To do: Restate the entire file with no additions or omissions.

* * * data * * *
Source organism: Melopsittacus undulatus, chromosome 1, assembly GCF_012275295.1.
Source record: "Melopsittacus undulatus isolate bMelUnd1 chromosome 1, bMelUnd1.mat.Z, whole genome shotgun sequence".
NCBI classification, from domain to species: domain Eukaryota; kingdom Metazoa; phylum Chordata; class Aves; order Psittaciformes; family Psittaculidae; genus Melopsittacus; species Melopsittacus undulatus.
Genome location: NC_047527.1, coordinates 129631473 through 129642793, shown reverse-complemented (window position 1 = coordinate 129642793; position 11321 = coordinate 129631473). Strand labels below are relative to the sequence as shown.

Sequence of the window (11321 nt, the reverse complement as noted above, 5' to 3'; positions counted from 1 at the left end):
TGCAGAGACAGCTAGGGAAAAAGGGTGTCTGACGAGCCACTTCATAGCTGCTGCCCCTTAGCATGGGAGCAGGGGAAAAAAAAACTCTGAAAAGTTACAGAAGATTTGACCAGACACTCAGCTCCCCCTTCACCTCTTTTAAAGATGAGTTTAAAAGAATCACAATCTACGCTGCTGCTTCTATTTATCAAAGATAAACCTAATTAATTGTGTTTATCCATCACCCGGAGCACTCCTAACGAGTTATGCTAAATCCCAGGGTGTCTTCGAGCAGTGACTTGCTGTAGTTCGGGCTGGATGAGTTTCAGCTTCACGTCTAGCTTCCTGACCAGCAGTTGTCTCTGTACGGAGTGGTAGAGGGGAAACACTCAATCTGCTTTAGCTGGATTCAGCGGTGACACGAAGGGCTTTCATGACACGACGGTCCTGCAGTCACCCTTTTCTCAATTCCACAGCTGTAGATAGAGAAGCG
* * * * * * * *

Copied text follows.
Source organism: Melopsittacus undulatus, chromosome 1, assembly GCF_012275295.1.
Source record: "Melopsittacus undulatus isolate bMelUnd1 chromosome 1, bMelUnd1.mat.Z, whole genome shotgun sequence".
NCBI classification, from domain to species: domain Eukaryota; kingdom Metazoa; phylum Chordata; class Aves; order Psittaciformes; family Psittaculidae; genus Melopsittacus; species Melopsittacus undulatus.
Genome location: NC_047527.1, coordinates 129631473 through 129642793, shown reverse-complemented (window position 1 = coordinate 129642793; position 11321 = coordinate 129631473). Strand labels below are relative to the sequence as shown.

Sequence of the window (11321 nt, the reverse complement as noted above, 5' to 3'; positions counted from 1 at the left end):
TGCAGAGACAGCTAGGGAAAAAGGGTGTCTGACGAGCCACTTCATAGCTGCTGCCCCTTAGCATGGGAGCAGGGGAAAAAAAAACTCTGAAAAGTTACAGAAGATTTGACCAGACACTCAGCTCCCCCTTCACCTCTTTTAAAGATGAGTTTAAAAGAATCACAATCTACGCTGCTGCTTCTATTTATCAAAGATAAACCTAATTAATTGTGTTTATCCATCACCCGGAGCACTCCTAACGAGTTATGCTAAATCCCAGGGTGTCTTCGAGCAGTGACTTGCTGTAGTTCGGGCTGGATGAGTTTCAGCTTCACGTCTAGCTTCCTGACCAGCAGTTGTCTCTGTACGGAGTGGTAGAGGGGAAACACTCAATCTGCTTTAGCTGGATTCAGCGGTGACACGAAGGGCTTTCATGACACGACGGTCCTGCAGTCACCCTTTTCTCAATTCCACAGCTGTAGATAGAGAAGCG